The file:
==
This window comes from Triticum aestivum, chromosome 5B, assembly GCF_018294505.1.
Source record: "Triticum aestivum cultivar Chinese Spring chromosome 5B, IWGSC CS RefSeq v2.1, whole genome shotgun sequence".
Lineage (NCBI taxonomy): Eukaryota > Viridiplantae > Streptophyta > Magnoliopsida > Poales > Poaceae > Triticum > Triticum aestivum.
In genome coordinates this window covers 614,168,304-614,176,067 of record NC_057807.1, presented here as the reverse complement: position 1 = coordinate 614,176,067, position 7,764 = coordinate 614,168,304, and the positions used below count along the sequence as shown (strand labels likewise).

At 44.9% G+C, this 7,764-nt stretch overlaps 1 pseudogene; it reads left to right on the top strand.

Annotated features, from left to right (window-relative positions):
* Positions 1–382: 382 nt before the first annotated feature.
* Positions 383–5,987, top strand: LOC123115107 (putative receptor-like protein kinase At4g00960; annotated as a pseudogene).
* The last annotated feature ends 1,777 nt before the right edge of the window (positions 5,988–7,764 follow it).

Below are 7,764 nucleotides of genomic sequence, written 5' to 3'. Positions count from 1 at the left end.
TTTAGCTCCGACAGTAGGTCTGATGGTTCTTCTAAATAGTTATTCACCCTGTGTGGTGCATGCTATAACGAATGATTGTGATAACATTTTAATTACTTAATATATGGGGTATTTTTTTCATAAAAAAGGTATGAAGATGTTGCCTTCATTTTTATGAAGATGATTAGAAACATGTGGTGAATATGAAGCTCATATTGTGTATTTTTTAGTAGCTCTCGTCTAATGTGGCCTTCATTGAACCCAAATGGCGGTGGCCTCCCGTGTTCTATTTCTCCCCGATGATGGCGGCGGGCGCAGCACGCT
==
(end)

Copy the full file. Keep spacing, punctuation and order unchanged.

This window comes from Triticum aestivum, chromosome 5B, assembly GCF_018294505.1.
Source record: "Triticum aestivum cultivar Chinese Spring chromosome 5B, IWGSC CS RefSeq v2.1, whole genome shotgun sequence".
Lineage (NCBI taxonomy): Eukaryota > Viridiplantae > Streptophyta > Magnoliopsida > Poales > Poaceae > Triticum > Triticum aestivum.
In genome coordinates this window covers 614,168,304-614,176,067 of record NC_057807.1, presented here as the reverse complement: position 1 = coordinate 614,176,067, position 7,764 = coordinate 614,168,304, and the positions used below count along the sequence as shown (strand labels likewise).

At 44.9% G+C, this 7,764-nt stretch overlaps 1 pseudogene; it reads left to right on the top strand.

Annotated features, from left to right (window-relative positions):
* Positions 1–382: 382 nt before the first annotated feature.
* Positions 383–5,987, top strand: LOC123115107 (putative receptor-like protein kinase At4g00960; annotated as a pseudogene).
* The last annotated feature ends 1,777 nt before the right edge of the window (positions 5,988–7,764 follow it).

Below are 7,764 nucleotides of genomic sequence, written 5' to 3'. Positions count from 1 at the left end.
TTTAGCTCCGACAGTAGGTCTGATGGTTCTTCTAAATAGTTATTCACCCTGTGTGGTGCATGCTATAACGAATGATTGTGATAACATTTTAATTACTTAATATATGGGGTATTTTTTTCATAAAAAAGGTATGAAGATGTTGCCTTCATTTTTATGAAGATGATTAGAAACATGTGGTGAATATGAAGCTCATATTGTGTATTTTTTAGTAGCTCTCGTCTAATGTGGCCTTCATTGAACCCAAATGGCGGTGGCCTCCCGTGTTCTATTTCTCCCCGATGATGGCGGCGGGCGCAGCACGCT